Regulation changes needed to combat scrap metal theft

Written by: Recycling Waste World | Published:

Lancashire Police recorded a 50% increase in the number of scrap metal thefts carried out in the county since last year. According to the force, there were 3,014 metal theft crimes in Lancashire between April 2010 and March 2011; a 48.3% increase on the 1,558 incidents in the previous twelve months. Among the metals stolen were lead flashing, copper boilers and cables from local train lines.

Ian Hetherington, director general at the British Metals Recycling Association (BMRA), has called for better coordination to build a national picture of the size of the problem; both in terms of the rate of metals theft and the number of successful prosecutions, not just the number of arrests.

“Currently the way theft of metal is reported and handled is different across every police force in the country. Metals theft is a real problem for the metals industry. To combat this we are working with the Association of Chief Police Officers (ACPO) and industries that use products containing valuable metals,” said Hetherington before adding: “The BMRA is also calling for changes in environmental regulations so it can focus on stamping out illegal operators that blight the industry.”

Each year around 15 million tonnes of metal is recovered, with a sale value of £13 billion.

A scrap metal industry source agreed with BMRA’s director general that scrap metal theft is a big problem.

“It’s never going to go away as long as cash is involved. As long as people can take stolen scrap metal to scrap yards and be paid in cash, the theft of items like British Telecom lines and copper piping from builders’ yards is simply going to continue.

“As much as the police try and ban it, scrap yards are always going to be easy outlets for thieves. The only way to curb this is to stop the cash. The government can easily stamp it out. They could implement regulations so that scrap yards are only allowed to accept metal scrap from bona fide people. I’ve heard that in Australia, scrap metal dealers are only permitted one transaction a day and they are limited to a certain amount and that sellers of scrap metal have to supply a driving licence or ID card before the scrap can be bought so that everything is traceable. Our system doesn’t do that - more’s the pity,” continued the industry source.

Alasdair Jackson, operations director at Recycling Lives, a commercial recycler and scrap metal dealer, told RWW: “Scrap dealers should insist on a minimum of information when individuals arrive at their premises. A record of each transaction, including the customer’s full name and address, as well as their vehicle registration details, should be taken and retained for future record.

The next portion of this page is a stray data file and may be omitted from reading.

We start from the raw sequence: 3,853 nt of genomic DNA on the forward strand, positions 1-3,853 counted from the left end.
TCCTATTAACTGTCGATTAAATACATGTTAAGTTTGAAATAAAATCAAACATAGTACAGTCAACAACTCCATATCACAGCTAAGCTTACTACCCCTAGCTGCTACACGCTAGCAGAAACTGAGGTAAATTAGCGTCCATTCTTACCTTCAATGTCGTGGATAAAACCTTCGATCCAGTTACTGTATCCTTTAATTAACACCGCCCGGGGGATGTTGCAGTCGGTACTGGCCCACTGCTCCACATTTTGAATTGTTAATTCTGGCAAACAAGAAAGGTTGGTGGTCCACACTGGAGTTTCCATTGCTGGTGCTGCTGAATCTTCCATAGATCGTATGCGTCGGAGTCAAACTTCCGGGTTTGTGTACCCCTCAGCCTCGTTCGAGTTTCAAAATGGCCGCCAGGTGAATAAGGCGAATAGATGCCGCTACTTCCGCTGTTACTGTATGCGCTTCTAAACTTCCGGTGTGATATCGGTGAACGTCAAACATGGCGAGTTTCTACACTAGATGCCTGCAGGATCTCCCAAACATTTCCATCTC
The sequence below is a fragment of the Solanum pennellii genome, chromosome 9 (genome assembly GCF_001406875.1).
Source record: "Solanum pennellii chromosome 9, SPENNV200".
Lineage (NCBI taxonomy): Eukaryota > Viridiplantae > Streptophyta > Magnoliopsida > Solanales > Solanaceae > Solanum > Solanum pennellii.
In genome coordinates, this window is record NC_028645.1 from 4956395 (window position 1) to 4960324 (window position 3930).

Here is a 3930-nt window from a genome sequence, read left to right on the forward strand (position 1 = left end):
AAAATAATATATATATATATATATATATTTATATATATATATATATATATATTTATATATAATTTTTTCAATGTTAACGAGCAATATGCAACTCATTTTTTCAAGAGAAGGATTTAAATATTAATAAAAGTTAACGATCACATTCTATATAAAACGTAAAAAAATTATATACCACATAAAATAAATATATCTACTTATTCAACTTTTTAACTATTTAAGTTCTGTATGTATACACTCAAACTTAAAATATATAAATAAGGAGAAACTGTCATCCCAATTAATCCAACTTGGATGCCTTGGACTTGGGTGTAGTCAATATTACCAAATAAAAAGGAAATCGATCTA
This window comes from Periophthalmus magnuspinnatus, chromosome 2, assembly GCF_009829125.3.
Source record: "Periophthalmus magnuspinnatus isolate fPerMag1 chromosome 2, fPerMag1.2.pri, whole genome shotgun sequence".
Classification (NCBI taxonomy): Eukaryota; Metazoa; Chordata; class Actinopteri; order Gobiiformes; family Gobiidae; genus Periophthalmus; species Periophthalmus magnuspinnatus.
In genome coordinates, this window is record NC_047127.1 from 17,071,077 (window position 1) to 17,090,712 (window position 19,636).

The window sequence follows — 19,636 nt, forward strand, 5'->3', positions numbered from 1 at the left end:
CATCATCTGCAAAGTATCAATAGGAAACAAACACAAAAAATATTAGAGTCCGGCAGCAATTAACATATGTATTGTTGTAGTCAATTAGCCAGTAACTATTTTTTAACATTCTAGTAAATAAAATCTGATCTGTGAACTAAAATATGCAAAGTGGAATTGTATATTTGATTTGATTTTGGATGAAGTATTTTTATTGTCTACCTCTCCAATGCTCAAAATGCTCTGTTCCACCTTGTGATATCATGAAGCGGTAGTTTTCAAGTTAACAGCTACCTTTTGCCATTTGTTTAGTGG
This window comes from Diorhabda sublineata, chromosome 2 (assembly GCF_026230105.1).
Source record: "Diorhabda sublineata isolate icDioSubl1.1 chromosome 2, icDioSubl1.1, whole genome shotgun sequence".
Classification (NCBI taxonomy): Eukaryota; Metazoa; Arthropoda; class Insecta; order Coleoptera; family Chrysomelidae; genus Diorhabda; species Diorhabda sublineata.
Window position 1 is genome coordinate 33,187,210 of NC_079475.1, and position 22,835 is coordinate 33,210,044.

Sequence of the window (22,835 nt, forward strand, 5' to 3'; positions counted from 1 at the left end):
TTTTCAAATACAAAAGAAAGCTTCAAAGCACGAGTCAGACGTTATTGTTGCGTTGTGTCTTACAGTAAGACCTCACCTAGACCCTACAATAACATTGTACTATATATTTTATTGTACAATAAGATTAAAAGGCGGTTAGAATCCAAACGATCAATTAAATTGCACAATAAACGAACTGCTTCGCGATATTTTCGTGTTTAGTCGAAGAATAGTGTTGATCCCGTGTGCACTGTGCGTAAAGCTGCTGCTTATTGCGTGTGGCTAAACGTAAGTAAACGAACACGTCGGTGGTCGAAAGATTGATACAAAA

“While it’s relatively easy for a scrap metal dealer to discourage thieves from disposing of stolen items with them, it is far more difficult to prevent scrap metal theft in general. Sadly, for every ten reputable scrap metal dealerships, there’s one that will accept stolen goods, take false names and buy metal from the drivers of vehicles with no registration number.

“In order to curb scrap metal theft, there needs to be a level playing field. Recycling Lives would welcome the wider adoption of a nationally recognised voluntary code for metal dealers, such as the BMRA and ACPO’s Voluntary Code of Practice, introduced in 2010. We would be pleased to consult on a more in-depth scheme that would further incentivise legitimate scrap dealership and help to identify dealerships whose security standards are found to be wanting.”

Last month Lancashire Police carried out Operation Starling, a week-long campaign aimed at reducing scrap metal theft in the region. Officers implemented roadside checks on vehicles transporting metals and visiting scrap yards to remind dealers of their legal obligations to ensure a legitimate audit trail on the metal they accept.

British Transport Police Supt Eddie Wylie said: “With scrap metal dealers' support we can make it very difficult for metal thieves to operate.

“Good record keeping makes this very difficult and, without this, dealers can establish a perfect environment for criminals to sell on stolen goods, safe in the knowledge they will never be traced.”

Lee Collins, environment officer with the Environment Agency told RWW: "The Environment Agency is targetting serious organised criminals who pollute the environment and undercut legitimate businesses.

“As part of Operation Starling in Lancashire, we checked that individuals were registered to carry waste, and that activities on waste sites in the area were permitted."

BMRA’s Hetherington went on to say that: “The recently launched code of practice is a strong reflection of our commitment to tackling the problem. It is also important to remind homeowners and businesses, including metals recyclers, who regularly suffer attacks from criminals, to seek rapid police response.

"Experience shows that robust policing and attention to security procedures are important deterrents to thieves.”


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